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Monday, August 22, 2016

Back to School and Back to Programs!

It's that time of year again! Whether you go to public school private school, or home school Back to School season is upon us!

And with school, comes homework! (I know, I know--nobody wants to hear about homework yet)


But I have a secret to share with you: the library offers FREE homework help online! Through you can reach a real live person from 4pm-10pm every day.

We also have a wide variety of online tools available through our website. Just look under the Kids section and you will see the Homework Help tab.

If your homework is all squared away and you are looking for a place to try out some new skills, we have the return of our Mad Science Lab on for grades 3-5 and our STEAM Sundays for grades k-5. Registration is required for these events.

Bridge Building Challenge Sunday, October 16

Robot Lab Wednesday, September 21

 If you are more into arts & crafts, check out our Wa*Ka*Doodle Wednesday--a drop in arts & crafts program from 4:30-6:30.

Wa*Ka*Doodle Wednesdays are September 14, October 19, November 16, and December 14.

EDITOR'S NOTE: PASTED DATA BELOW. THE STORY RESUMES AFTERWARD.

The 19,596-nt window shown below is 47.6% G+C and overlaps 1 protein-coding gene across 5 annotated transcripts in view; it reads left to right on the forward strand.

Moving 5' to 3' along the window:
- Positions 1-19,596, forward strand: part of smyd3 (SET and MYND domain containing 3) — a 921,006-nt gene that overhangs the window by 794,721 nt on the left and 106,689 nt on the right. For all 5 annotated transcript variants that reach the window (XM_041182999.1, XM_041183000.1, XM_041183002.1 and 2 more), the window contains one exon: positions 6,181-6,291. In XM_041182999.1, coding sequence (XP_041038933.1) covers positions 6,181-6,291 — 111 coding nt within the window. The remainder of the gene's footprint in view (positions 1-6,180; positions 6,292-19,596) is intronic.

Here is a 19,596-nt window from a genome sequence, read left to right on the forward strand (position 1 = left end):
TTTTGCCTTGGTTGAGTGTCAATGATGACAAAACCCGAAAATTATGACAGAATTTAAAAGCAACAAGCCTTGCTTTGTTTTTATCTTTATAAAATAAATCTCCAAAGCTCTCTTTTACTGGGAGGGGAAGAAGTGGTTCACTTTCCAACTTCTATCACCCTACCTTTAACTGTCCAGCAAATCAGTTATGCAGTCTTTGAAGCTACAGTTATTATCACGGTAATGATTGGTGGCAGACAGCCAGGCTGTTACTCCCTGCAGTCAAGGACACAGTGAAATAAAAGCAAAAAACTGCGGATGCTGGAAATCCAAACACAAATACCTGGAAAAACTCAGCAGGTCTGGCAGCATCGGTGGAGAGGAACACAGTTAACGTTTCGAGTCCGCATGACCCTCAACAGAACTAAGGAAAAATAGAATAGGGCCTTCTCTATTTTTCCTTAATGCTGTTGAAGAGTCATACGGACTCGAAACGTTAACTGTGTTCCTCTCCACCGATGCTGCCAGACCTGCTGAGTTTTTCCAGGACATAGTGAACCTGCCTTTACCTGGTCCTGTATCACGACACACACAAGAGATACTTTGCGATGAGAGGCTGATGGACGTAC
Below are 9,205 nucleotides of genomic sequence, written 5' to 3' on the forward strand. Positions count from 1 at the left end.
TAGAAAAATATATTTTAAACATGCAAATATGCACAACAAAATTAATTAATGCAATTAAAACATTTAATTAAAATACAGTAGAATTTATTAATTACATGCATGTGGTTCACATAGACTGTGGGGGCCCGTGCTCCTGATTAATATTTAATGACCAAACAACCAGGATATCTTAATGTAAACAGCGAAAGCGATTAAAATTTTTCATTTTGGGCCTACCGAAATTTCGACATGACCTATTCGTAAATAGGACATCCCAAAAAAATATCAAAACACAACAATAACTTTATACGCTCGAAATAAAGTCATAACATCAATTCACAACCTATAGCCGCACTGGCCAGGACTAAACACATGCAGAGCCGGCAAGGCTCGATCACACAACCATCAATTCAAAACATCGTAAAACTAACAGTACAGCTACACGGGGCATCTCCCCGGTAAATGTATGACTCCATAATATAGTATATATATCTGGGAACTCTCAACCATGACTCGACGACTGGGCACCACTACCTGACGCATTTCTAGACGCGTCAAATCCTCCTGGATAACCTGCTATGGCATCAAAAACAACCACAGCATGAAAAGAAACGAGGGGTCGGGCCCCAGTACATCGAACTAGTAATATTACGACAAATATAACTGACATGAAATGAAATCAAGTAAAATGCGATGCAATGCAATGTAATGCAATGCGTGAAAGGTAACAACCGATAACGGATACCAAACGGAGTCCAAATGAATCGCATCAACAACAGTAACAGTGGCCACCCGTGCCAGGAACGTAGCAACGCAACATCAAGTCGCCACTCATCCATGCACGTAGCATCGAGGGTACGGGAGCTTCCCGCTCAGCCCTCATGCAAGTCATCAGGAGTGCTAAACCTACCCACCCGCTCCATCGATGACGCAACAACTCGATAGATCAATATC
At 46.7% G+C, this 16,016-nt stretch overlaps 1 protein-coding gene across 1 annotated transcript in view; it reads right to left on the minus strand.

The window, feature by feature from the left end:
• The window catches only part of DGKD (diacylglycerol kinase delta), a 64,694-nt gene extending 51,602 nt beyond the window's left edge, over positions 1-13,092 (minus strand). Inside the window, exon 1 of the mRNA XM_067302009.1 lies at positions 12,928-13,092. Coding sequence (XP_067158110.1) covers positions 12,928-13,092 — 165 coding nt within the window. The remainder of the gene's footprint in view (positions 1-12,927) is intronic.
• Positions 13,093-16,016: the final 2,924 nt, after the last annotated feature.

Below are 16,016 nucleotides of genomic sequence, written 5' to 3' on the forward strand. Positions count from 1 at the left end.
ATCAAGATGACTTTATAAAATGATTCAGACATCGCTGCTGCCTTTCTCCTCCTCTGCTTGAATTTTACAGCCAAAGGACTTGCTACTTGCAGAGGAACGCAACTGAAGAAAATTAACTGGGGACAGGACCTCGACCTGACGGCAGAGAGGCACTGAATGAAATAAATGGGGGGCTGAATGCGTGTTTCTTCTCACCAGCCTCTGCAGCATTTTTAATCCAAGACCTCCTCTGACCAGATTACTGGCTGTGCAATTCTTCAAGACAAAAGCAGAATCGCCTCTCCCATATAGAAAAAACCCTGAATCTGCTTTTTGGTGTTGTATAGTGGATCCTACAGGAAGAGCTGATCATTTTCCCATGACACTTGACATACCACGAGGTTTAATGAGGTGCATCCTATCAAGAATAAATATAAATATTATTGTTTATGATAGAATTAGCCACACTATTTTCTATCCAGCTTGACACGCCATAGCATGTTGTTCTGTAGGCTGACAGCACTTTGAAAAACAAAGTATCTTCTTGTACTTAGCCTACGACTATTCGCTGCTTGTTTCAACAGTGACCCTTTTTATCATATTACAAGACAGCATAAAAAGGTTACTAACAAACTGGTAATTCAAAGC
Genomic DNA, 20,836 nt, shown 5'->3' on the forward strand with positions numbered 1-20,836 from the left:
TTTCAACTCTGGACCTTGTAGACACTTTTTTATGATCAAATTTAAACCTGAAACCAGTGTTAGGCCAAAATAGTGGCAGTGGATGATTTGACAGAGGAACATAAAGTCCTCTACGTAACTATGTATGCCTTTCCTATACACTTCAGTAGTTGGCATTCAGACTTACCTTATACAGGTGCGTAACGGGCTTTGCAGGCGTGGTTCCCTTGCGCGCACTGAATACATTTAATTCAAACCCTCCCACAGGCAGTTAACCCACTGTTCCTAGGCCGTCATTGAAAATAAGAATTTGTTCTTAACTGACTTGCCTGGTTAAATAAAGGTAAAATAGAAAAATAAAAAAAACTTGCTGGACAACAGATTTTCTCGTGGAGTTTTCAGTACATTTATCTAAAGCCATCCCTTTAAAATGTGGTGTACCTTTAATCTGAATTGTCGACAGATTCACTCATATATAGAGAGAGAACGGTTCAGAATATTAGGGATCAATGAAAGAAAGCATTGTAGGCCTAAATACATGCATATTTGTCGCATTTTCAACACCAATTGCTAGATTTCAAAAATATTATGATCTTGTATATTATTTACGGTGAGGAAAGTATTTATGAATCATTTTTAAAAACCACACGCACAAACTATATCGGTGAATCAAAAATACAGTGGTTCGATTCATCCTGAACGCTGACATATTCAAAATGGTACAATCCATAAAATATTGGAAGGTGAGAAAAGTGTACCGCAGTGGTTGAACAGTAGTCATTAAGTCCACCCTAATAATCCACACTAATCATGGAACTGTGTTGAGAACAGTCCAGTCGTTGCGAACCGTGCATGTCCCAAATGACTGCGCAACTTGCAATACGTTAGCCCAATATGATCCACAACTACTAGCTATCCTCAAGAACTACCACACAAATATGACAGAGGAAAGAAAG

Of course you can always come to the library to check out our latest books, play board games, put together puzzles, or just hang out with your friends. We love to see your smiling faces!

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Monday, August 15, 2016

American Adventure Month

August has so much going for It! It's National Lawn Games Month, Get Ready for Kindergarten Month, National Back to School Month, Peach Month, Sandwich Month, and American Adventures Month.

Out of all of these nifty designations, I'm going to talk about American Adventure Month.
This is to celebrate all of the cool places to visit and things to do in America.

National Geographic lists their top five places as:
  1. Learning to base jump in a wing suit in California
  2. Heli-ski the Ruby Mountains in Nevada
  3. Climb the Shawagunk Mountains in New York
  4. Camp out on the Outer Banks in North Carolina